- Clowns can’t run a huddle.
- Fat quarterbacks can’t avoid the rush. Train.
- Know the job cold. Study.
- Know your own players.
- Be the same guy every day.
- Throwing the ball away is a good play. (Avoid disastrous turnovers and other mistakes.)
- Learn to manage the game. Never take your eye off the clock.
- Get your team in the end zone. (Individual statistics don’t matter.)
- Don’t panic. Our ship can’t have a panic button.
- Don’t be a celebrity quarterback. We need battlefield commanders.
These are as applicable to the Fortune 500 as they are to the football field. I think my favorite is “clowns can’t run a huddle,” though they are all great.
After Bill had finished, all Chris Berman could say was “wow.” And the audience knew for just a minute what it would be like to be coached by one of the greats.
This past Monday I started my new gig with Powered, an Austin-based company that creates social commerce web destinations for big brands (Sony, HP, etc.). I’m currently a “Business Architect” – which basically is another way to say strategic pre-sales, or even better, the guy who does the demos.
I’m really excited about the company and the role I’ll be playing. Social commerce, which is basically social networking wrapped around online shopping for products and services, is a part of the web that is really on the upswing. Powered is an emerging company in this space, and offers a unique service by bundling a strong content development offering with a social technology platform.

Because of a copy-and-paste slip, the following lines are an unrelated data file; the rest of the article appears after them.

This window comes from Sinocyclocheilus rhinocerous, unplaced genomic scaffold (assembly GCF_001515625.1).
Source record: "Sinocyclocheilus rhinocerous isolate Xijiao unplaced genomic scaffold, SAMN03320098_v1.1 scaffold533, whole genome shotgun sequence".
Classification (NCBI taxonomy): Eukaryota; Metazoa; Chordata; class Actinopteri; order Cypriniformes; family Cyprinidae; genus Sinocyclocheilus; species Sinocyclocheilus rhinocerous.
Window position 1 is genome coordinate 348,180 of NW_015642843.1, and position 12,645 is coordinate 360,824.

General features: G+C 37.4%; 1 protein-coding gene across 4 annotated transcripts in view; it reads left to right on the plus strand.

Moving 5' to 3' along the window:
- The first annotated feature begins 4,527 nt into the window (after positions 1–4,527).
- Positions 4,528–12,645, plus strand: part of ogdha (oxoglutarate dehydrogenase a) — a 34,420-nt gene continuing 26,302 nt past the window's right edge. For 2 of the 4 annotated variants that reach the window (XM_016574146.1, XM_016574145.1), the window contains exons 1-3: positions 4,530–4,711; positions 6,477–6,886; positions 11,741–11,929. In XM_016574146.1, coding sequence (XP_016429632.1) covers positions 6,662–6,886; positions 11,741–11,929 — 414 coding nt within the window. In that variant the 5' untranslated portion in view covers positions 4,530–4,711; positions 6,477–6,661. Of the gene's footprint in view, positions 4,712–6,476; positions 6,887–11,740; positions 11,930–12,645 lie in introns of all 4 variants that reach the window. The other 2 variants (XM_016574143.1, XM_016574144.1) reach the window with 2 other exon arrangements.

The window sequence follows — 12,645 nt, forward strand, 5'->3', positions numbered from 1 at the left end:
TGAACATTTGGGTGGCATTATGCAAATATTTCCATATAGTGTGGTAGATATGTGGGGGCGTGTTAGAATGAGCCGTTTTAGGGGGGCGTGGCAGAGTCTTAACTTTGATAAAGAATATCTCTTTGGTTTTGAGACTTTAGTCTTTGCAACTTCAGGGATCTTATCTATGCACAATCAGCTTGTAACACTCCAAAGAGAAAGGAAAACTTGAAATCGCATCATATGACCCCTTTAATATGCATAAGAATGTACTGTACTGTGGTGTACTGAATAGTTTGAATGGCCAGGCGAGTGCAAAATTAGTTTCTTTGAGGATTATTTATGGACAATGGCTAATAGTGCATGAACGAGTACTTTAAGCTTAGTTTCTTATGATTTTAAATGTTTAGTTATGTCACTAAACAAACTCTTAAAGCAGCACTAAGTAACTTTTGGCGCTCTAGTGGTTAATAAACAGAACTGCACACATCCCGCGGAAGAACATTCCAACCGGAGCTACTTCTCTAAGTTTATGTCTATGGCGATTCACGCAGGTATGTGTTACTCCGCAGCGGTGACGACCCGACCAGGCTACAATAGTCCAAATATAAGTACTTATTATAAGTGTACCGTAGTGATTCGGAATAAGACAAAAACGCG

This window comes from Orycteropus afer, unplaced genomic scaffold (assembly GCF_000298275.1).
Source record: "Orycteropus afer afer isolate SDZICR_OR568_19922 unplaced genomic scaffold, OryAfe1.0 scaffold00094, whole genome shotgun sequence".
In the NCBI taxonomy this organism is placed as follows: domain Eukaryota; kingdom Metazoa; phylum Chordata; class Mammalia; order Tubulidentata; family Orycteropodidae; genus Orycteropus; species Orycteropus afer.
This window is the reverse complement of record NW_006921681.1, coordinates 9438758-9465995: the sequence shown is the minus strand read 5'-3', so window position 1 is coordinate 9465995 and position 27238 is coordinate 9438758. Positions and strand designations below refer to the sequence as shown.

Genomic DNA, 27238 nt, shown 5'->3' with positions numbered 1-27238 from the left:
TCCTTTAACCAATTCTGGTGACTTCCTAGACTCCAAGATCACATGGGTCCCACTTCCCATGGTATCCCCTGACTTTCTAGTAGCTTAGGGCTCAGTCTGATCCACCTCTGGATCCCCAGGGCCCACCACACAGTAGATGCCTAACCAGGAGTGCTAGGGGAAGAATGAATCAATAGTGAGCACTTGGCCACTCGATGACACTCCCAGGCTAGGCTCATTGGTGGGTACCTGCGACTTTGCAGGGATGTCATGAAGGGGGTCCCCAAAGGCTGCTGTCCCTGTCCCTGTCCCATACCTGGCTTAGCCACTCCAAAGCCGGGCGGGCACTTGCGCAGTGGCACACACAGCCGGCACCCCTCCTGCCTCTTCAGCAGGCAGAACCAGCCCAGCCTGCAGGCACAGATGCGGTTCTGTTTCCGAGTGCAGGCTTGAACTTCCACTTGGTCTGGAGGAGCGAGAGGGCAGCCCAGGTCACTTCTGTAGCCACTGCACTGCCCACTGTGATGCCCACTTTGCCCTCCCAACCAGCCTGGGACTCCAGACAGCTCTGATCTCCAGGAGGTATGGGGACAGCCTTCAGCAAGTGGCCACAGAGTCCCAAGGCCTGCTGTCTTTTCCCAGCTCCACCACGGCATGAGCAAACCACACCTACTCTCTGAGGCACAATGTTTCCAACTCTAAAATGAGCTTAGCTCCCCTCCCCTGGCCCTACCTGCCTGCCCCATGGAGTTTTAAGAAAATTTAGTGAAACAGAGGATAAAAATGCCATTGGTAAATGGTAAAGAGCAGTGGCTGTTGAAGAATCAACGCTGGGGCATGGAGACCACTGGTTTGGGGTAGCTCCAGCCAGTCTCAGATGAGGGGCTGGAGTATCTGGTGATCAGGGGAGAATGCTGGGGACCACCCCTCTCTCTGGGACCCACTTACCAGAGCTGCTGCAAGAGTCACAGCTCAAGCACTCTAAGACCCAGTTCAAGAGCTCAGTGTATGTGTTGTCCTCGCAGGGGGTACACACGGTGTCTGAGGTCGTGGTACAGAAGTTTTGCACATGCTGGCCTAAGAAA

Basically, if you are a marketer scratching your head about how to leverage this Web 2.0 business for the benefit of your brand, Powered can have you up and running with a fully loaded social site driving interest and business in three months (mileage may vary). Do I sound like a sales guy yet? I’m working on it.
Powered has roots in “Online Consumer Education,” and if you go to the website now you’ll see it still reflects that content-focused approach. But next month we’ll be relaunching with a push into Social Commerce and a brand new technology platform named Panorama. Exciting times.
Beyond the impetus to join Powered because it’s a well-positioned company in a rapidly growing area of the internet, I joined up mostly because I was really impressed with the management and leadership here. People is always the first place I look to not only know if I will be happy somewhere, but also to know whether a company is going to ultimately succeed or not. I have a good feeling about this one.
More about Social Commerce at Micropersuasion and DMNews.
To the readers – I apologize for the spottiness of the blog during the past few weeks. It likely feels much longer to me than you, as I now live in a new city and have taken a new job (more on these two things later). But as of Friday the movers delivered the last of the worldly possessions, and as of today I got my new desk and laptop – so I am back online.
Thanks to you for hanging with me – in my absence the site traffic and subscriber count has stayed steady. And while I wasn’t looking the site passed 1000 views, which isn’t too shabby for three months. Pop the champagne and stay tuned.